Damian Hurst: Two Weeks One Summer – But Can this Artist Paint?

Damian Hurst is a little like Tracey Emin; it is too simple to say that you either love them or hate them. They provoke such ambivalent reactions from their peers and contemporaries, that the art they actually produce can sometimes be lost and forgotten amongst the brouhaha. As with Damian Hurst, his proclivity to shock and turn art on its head is well documented, but what is known of his paintings? Do they have the same effect to startle and surprise us with originality and inventiveness? Can he ever hope to capture the multi-layered response that accompanied his dead animals preserved in formaldehyde? It appears that the answer sadly is a resounding no. Now I may be no art critic but the general consensus of those in the know is that Mr Hurst cannot paint. This deluge of negative criticism may not come as a complete surprise for the artist as when he first exhibited a show of his paintings in October 2009, the lambasted No Love Lost exhibition at the Wallace Collection in London , it was universally panned by critic and fans alike.

Mark Hudson of the Daily Telegraph commented that it was “one of the most unanimously negative responses to any exhibition in living memory.” Tom Lubbock of The Independent spoke about Hirst’s work being ‘derivative, weak and boring’, adding, “Hirst, as a painter, is at about the level of a not-very-promising, first-year art student.” Whilst Rachel Campbell-Johnston of The Times said it was “shockingly bad.” Now his latest exhibition appears to be faring no better as an art critic in The Guardian stated that Hurst “can kid himself he is an Old Master and have the art world go along with the fantasy.” This exhibition, which is being held at the White Cube gallery in Bermondsey, is causing much publicity for Hurst but all it seems for the wrong reasons. Ben Luke, who writes for The London Evening Standard has much to say about the show of paintings. He states about Hurst that, “He gives a masterclass in inept drawing, unable to give anything a sense of its form, weight or depth, and the lines criss-crossing the painting, inspired by Francis Bacon’s “space frames”, only serve to weave a messy web over the chaos beneath.” Adding, “Hirst’s fame means no one stands in his way, and this show is an utter embarrassment for him and the gallery. Someone needs to put Hirst the painter out of his misery.” Perhaps that is the problem, that Hurst is now an untouchable figure within the art world, it could be a case of The Emperor With No Clothes’? Does no one in the art world dare to question Hurst anymore for fear of ridicule and not understanding his artistic bent?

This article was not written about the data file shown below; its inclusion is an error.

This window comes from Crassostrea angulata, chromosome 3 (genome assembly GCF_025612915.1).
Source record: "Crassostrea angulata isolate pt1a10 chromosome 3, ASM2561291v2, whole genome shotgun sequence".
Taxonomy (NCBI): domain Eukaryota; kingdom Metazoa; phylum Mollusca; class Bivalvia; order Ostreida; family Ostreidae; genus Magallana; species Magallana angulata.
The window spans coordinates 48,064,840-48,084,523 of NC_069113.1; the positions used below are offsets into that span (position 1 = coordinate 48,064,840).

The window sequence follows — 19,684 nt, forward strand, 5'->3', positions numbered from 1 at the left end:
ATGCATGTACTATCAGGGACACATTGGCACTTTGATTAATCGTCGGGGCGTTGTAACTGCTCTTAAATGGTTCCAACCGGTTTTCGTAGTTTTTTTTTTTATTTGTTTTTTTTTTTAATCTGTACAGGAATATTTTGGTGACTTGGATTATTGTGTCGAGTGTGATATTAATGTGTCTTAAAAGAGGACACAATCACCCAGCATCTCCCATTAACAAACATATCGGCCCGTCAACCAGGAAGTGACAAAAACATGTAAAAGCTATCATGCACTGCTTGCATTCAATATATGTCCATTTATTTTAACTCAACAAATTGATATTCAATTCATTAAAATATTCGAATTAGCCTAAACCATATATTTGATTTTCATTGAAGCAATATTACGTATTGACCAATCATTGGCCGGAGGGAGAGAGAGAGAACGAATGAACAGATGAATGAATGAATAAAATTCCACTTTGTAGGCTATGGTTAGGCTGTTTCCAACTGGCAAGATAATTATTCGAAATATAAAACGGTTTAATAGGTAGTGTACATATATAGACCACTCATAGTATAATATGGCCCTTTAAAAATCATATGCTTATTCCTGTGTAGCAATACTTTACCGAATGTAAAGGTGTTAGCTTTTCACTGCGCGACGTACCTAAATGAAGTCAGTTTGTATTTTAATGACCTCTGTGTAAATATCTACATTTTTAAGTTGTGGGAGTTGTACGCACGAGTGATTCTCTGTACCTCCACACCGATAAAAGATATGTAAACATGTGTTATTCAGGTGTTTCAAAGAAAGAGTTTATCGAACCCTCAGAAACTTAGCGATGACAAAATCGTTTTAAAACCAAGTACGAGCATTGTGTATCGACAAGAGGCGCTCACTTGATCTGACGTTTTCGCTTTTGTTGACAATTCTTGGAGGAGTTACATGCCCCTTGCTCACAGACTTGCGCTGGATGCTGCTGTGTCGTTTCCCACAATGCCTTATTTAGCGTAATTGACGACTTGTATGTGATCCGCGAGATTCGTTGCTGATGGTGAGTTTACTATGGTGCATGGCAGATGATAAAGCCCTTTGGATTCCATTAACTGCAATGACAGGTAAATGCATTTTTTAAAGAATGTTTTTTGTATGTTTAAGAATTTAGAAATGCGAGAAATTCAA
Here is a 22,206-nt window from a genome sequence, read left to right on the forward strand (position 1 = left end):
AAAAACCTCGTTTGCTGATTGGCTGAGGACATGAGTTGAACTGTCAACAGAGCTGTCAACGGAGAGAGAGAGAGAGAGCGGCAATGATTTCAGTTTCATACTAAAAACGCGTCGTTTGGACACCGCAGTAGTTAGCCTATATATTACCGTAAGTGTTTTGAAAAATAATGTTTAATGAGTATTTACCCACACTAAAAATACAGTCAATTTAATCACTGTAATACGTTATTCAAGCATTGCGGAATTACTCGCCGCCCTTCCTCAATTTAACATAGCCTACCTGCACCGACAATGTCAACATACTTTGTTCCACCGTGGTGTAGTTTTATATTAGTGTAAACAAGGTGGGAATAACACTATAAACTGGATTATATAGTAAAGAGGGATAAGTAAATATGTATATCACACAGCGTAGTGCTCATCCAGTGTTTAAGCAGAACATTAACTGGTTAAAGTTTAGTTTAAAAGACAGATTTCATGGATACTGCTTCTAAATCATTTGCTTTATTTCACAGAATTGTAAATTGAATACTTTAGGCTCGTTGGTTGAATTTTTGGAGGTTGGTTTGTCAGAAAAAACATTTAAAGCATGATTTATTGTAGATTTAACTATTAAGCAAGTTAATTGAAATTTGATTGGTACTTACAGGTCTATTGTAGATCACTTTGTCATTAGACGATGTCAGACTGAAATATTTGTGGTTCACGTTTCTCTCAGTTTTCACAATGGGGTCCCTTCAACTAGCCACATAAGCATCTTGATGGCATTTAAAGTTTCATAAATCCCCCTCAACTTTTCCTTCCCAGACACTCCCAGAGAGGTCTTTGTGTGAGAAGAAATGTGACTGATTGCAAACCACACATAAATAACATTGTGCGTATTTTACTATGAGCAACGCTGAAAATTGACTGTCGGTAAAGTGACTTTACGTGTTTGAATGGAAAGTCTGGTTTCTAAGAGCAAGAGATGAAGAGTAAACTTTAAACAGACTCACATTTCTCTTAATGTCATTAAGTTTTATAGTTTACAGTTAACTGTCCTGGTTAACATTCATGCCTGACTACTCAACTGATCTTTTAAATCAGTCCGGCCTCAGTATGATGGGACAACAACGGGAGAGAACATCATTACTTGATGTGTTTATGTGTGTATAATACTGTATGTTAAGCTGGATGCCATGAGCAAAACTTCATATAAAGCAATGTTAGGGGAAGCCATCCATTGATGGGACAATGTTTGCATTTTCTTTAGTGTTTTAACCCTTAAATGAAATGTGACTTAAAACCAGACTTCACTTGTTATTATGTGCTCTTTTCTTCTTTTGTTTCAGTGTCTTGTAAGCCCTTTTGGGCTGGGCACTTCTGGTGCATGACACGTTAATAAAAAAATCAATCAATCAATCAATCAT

The exhibition, which consists of more than 40 new paintings by Hirst, who painted them a couple of summers ago in the West Country, has a feeling of unease surrounding it, rather than pleasant expectation. With paintings that feature water jugs, parrots, an orange, a spray of cherry blossom, a blurry flurry of butterflies, the ubiquitous dots, this group of work seems to be a lesson in how not to paint still life. And in Hurst’s apathetic attempt to shock us still, we have to endure an open shark’s jaw, nestled next to a rabbit or magpie and try and make sense of it all. Many of Hursts’ critics are bemoaning the fact that he has taken to a paint brush as his sculptures can be a thing of wonderment and stay with you for many days. But Luke reiterates as he pities the now painter, “Showing the paintings in this abundance, one cringeworthy and wretched canvas after another, is like prolonging the suffering of a dying animal.” Whilst the artist Rik Rawling is much more forthright in his opinions, “Hirst made his name and fortunes by assiduously avoiding any old-fashioned displays of ability, in favour of the spectacle, the controversy, the lifestyle. But now he’s in his 50′s and run out of ideas, and with nothing left to prove, he’s rushing headlong into the twilight of irrelevance by trying to convince the world that, like his hero Bacon, he can paint. He can’t.” And Jonathan Jones agreed, describing Hurst’s paintings as “abominations unto the lord of Art.” Harsh words but they are unanimous words that appear on everyone’s lips, regarding this body of work.

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